Bailey Pegasus Grande GT75 Ancona caravan

Key Features

Model Year 2024
Class Single Axle
Price From (£) 29,899
Internal Length (m) 6.01
Shipping Length (m) 7.37
MRO (kg) 1414
MTPLM (kg) 1,579
Max Width (m) 2.45
External Height (m) 2.60
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At a glance

Normally 8ft-wide caravans are firmly at the top end of the market, but here we have a spacious family layout for less 

Full review


Words: Rachel Scholes  Photography: Bailey of Bristol


The Bailey Pegasus Grande GT75 Ancona


Here we are reviewing a new Bailey caravan for 2024, in the Pegasus Grande GT75 line-up. While the existing Pegasus Grande models are aimed more at couples, this and the recently launched Amalfi floorplans are firmly designed for families.

For those not ‘in the know’, so to speak, the Pegasus Grande is one of two 8ft-wide ranges to come from this Bristol-based manufacturer, signified by the ‘Grande’ moniker.

 While the Alicanto Grande is Bailey’s flagship, this Pegasus offers a more affordable and slightly lighter alternative, yet still offering the spacious interiors that an 8ft-wide caravan creates. 

And never has that been more important than for the new family floorplans, where every little bit of space makes the biggest differences for adventures with kids.

Also, this is one of Bailey’s two seventy-fifth anniversary ranges, signified by the GT75 branding. So let’s start with this Ancona, a single-axle model.


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The interior

Stepping on board towards the rear, you’ll be immediately taken by the caravan’s light and airy feel – helped by paler woods, neutral fabrics and big windows, but it is the extra width (it’s around seven to nine inches broader than the other Bailey ranges) that is one of the biggest factors. And all the interior areas benefit, so let’s take this from the front. 


The lounge

There’s twin sofas at the very fore with a drawer unit between. This offers storage and a slide-out tabletop, creating a small dining area – maybe you prefer to eat later, letting the kids use the second dinette at their mealtimes.

As a lounge, though, this space is brilliant – you can recline at either end, thanks to the booster cushions, but TV watching is likely to be with your back to the front window as the TV point sits on the unit between this and the central dinette. 

This is where that Sonos speaker also sits, within its own recessed charging dock. This does allow you to pivot the TV so it can be viewed from either lounge. 

What a wonderful feature that large central window is stretching all the way up into the curve of the roof. Get full-length views during the day and then at night-time slide the blind up so all you see is the night sky! 

This area makes a big double bed (measuring 2.11m by 1.45m, that’s 4ft 9in by 6ft 11in) or you can sleep on the sofas made up as generous singles (1.90m/6ft 3in tall, 61cm/2ft wide). If you’re tall and like to sleep with hands above your head, the double is going to be the best option.


The dinette

Further back, where standard-width caravans often have a single-seat dining area, this one can actually seat four. It has a table that attaches to the wall, but this also can be repositioned to make  up the bed base.

Plus, it makes a great big single bed. It’s not the longest, at 1.83m (6ft), but it is wonderfully wide at 96cm (3ft 2in), meaning there’s lots of space to sleep like a starfish should the occupant wish.  There’s also a good curtain that goes all the way around to provide privacy.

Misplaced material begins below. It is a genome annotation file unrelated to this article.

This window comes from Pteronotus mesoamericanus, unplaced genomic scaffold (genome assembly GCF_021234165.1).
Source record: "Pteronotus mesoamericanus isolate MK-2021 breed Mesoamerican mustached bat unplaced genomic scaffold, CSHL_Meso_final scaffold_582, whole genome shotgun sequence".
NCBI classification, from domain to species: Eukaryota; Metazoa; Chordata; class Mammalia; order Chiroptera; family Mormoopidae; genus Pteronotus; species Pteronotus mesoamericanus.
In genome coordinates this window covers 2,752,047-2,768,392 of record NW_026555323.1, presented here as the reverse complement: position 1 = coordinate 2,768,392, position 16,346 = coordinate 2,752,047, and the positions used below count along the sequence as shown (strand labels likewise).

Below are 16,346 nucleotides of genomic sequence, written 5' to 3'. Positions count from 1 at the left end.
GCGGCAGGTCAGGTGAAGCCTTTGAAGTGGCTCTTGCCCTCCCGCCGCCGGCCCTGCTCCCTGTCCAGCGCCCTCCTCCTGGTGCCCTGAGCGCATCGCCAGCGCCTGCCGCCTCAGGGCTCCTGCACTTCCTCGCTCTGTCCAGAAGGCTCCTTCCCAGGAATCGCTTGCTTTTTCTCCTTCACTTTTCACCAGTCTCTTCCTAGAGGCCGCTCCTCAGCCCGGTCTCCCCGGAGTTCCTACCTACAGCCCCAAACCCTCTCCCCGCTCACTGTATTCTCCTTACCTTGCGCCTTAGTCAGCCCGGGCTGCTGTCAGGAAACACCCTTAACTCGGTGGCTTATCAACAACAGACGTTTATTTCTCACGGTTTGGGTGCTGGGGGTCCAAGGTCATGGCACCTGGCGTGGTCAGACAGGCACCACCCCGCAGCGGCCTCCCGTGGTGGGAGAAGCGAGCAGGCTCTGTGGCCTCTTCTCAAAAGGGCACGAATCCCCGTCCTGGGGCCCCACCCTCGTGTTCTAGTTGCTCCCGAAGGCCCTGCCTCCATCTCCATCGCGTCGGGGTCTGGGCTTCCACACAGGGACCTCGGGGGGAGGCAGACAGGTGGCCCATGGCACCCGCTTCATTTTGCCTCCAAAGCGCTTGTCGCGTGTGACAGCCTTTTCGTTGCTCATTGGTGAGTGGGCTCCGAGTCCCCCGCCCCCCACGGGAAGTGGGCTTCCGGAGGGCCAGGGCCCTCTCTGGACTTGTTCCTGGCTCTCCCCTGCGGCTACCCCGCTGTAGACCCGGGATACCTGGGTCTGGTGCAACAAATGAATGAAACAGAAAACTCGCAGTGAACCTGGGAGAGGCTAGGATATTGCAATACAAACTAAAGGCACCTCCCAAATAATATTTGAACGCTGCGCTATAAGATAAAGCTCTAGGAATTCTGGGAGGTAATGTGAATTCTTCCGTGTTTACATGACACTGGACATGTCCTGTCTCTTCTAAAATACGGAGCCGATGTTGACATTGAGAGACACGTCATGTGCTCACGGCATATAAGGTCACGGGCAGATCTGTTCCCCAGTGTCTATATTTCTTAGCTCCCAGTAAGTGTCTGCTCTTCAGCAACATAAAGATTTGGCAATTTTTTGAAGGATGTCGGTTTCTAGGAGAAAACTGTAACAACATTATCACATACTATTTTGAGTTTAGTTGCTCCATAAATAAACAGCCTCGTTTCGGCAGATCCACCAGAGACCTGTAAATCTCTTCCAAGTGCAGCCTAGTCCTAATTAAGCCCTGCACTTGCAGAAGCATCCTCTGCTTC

The kitchen

Opposite is the kitchen, which should cater for the whole family. There’s a full cooker, which is covered by a folding worktop, so if it’s not in use, there’s even more worktop – this is plentiful even when using the hob. It also protects from damage caused by anything dropping out of one of those high-level lockers.

There’s a microwave for more instant meals and it’s a flatbed model, which means easier cleaning and better internal space. 

The one caveat of this kitchen is the fridge; at 103 litres it might be a touch on the small side for some, but you can always pack an extra coolbox. It is definitely bigger than many other under-counter models, though.


The bunk beds

Bunk beds are separated from the kitchen by means of a tall wardrobe unit. A ladder is fixed for access and each bed has a window for ventilation, reading light and curtain for privacy. These should be more than suitable for younger and older kids alike.


The washroom

Finally, the washroom is at the very rear. Though not quite a full-width space, it is eminently suitable  for a family with a separate shower. 

There’s no window in here (that does mean there’s no blind to remember to close when using the loo), but a rooflight above the toilet and one in the shower should do the job for ventilation purposes. 


The spec

In terms of kit, the levels are good, with prewiring for WiFi built in as well as a 100W solar panel for the times you are not hooked up to the mains. 

The Al-Ko ATC trailer control system is included, as is  a spare wheel mounted underneath and an exterior gas point for barbecues.

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Our verdict

While the bunks are sure to impress you, what’s also great for a family model is that there’s also two seating areas – you could use one for dining and one for relaxing, or one for grown-ups and one for kids if you need your own space. 

The storage and that roomy washroom are also highlights, as is that clever media unit with the portable Sonos speaker. 

The icing on the cake is the eight-foot-wide body that just gives this caravan an incredibly luxurious feel without a huge price tag.

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